A sense of humor is a precious commodity that can radically increase our well-being. When the writer Norman Cousins became so ill that his doctors gave up on him, he “cured” himself by watching classic comedies, giving concrete form to the adage, “laughter is the best medicine.”
Great music can also help us laugh, a vital ability to cultivate especially as we age. Recently in a New York Times interview, Lorin Maazel, the conductor of the New York Philharmonic, who has just completed his final season with the orchestra at 79, talked about Giuseppe Verdi’s last opera, Falstaff, which premiered at La Scala in 1893 when Verdi, like Maazel, was nearly 80!
This comic opera, adapted from parts of Shakespeare’s Henry IV and The Merry Wives of Windsor, is a major accomplishment for any composer, let alone one so advanced in years. (Verdi died at 88.)
Verdi’s own life was filled with both tragedy and transcendence. Married in 1836 at 23, he lost his wife and 2 children to sudden illnesses all within the next 4 years. Devastated, he found it hard to keep working, but music ultimately helped him not only to survive but thrive.
In 1842 Verdi’s career suddenly took off with the opening of his opera Nabucco (Nebuchadnezzar), based on the biblical story of the Babylonian captivity of the Jews. The premiere was an electrifying event, since it came at a time of growing Italian nationalism. Italian patriots of the day immediately identified with the enslaved Jews and reviled the detested Hapsburg rulers of Italy as tyrants like Nebuchadnezzar and his court.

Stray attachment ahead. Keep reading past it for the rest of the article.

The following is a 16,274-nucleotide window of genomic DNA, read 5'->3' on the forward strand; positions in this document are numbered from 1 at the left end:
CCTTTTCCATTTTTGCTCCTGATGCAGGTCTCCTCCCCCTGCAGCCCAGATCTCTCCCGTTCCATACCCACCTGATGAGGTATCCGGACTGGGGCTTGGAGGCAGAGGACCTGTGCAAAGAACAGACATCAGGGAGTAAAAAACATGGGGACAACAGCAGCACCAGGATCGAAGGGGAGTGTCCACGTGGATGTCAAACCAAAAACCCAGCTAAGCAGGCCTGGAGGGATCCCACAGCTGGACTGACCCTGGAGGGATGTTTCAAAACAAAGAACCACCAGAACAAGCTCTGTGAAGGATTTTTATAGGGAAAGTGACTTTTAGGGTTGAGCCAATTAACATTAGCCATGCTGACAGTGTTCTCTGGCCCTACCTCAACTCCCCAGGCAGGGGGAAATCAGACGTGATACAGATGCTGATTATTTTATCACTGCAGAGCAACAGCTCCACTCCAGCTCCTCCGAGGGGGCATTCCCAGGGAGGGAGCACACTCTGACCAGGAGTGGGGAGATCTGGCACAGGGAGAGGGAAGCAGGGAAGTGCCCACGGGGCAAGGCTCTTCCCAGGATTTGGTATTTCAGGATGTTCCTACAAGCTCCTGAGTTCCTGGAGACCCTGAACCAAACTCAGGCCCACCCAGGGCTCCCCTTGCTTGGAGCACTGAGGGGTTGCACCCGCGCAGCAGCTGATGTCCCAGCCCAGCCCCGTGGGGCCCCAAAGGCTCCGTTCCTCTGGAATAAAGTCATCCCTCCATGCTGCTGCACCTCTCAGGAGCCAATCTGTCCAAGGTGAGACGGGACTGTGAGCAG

The stirring chorus from that opera, “Va, pensiero, sull’ ali dorate,” (“Go, my thoughts, on golden wings”) quickly became an anthem of the patriotic movement and helped make Verdi a national hero.
To learn more about Verdi’s achievements in his later years and hear the grand finale of Falstaff–his celebration of laughter in old age–listen to our audio here.